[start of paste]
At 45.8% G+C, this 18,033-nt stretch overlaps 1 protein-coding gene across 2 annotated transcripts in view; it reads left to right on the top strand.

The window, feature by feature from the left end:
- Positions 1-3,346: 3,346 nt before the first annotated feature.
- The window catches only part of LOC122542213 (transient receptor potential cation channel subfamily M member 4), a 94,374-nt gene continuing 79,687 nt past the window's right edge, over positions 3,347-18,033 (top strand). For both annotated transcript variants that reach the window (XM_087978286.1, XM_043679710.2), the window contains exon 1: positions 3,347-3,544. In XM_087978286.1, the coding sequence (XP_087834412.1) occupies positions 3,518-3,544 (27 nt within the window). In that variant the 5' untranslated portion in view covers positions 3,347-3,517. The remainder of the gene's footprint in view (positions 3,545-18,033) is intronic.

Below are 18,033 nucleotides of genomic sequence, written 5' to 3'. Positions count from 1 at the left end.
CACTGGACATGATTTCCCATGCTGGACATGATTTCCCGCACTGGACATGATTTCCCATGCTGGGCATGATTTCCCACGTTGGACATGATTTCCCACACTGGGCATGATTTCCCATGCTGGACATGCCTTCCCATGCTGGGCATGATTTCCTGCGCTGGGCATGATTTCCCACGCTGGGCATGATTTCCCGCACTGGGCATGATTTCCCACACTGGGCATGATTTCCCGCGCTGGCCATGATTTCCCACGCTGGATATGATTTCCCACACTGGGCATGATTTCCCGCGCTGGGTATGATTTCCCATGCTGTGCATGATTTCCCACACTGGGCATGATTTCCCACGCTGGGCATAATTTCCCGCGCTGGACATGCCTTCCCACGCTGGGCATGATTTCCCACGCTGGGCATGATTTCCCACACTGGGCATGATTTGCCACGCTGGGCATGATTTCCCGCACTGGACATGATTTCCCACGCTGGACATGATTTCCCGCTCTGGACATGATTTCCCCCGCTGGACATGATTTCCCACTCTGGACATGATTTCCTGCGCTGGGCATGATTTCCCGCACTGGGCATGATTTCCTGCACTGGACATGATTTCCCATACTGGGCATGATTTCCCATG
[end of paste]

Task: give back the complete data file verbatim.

At 45.8% G+C, this 18,033-nt stretch overlaps 1 protein-coding gene across 2 annotated transcripts in view; it reads left to right on the top strand.

The window, feature by feature from the left end:
- Positions 1-3,346: 3,346 nt before the first annotated feature.
- The window catches only part of LOC122542213 (transient receptor potential cation channel subfamily M member 4), a 94,374-nt gene continuing 79,687 nt past the window's right edge, over positions 3,347-18,033 (top strand). For both annotated transcript variants that reach the window (XM_087978286.1, XM_043679710.2), the window contains exon 1: positions 3,347-3,544. In XM_087978286.1, the coding sequence (XP_087834412.1) occupies positions 3,518-3,544 (27 nt within the window). In that variant the 5' untranslated portion in view covers positions 3,347-3,517. The remainder of the gene's footprint in view (positions 3,545-18,033) is intronic.

Below are 18,033 nucleotides of genomic sequence, written 5' to 3'. Positions count from 1 at the left end.
CACTGGACATGATTTCCCATGCTGGACATGATTTCCCGCACTGGACATGATTTCCCATGCTGGGCATGATTTCCCACGTTGGACATGATTTCCCACACTGGGCATGATTTCCCATGCTGGACATGCCTTCCCATGCTGGGCATGATTTCCTGCGCTGGGCATGATTTCCCACGCTGGGCATGATTTCCCGCACTGGGCATGATTTCCCACACTGGGCATGATTTCCCGCGCTGGCCATGATTTCCCACGCTGGATATGATTTCCCACACTGGGCATGATTTCCCGCGCTGGGTATGATTTCCCATGCTGTGCATGATTTCCCACACTGGGCATGATTTCCCACGCTGGGCATAATTTCCCGCGCTGGACATGCCTTCCCACGCTGGGCATGATTTCCCACGCTGGGCATGATTTCCCACACTGGGCATGATTTGCCACGCTGGGCATGATTTCCCGCACTGGACATGATTTCCCACGCTGGACATGATTTCCCGCTCTGGACATGATTTCCCCCGCTGGACATGATTTCCCACTCTGGACATGATTTCCTGCGCTGGGCATGATTTCCCGCACTGGGCATGATTTCCTGCACTGGACATGATTTCCCATACTGGGCATGATTTCCCATG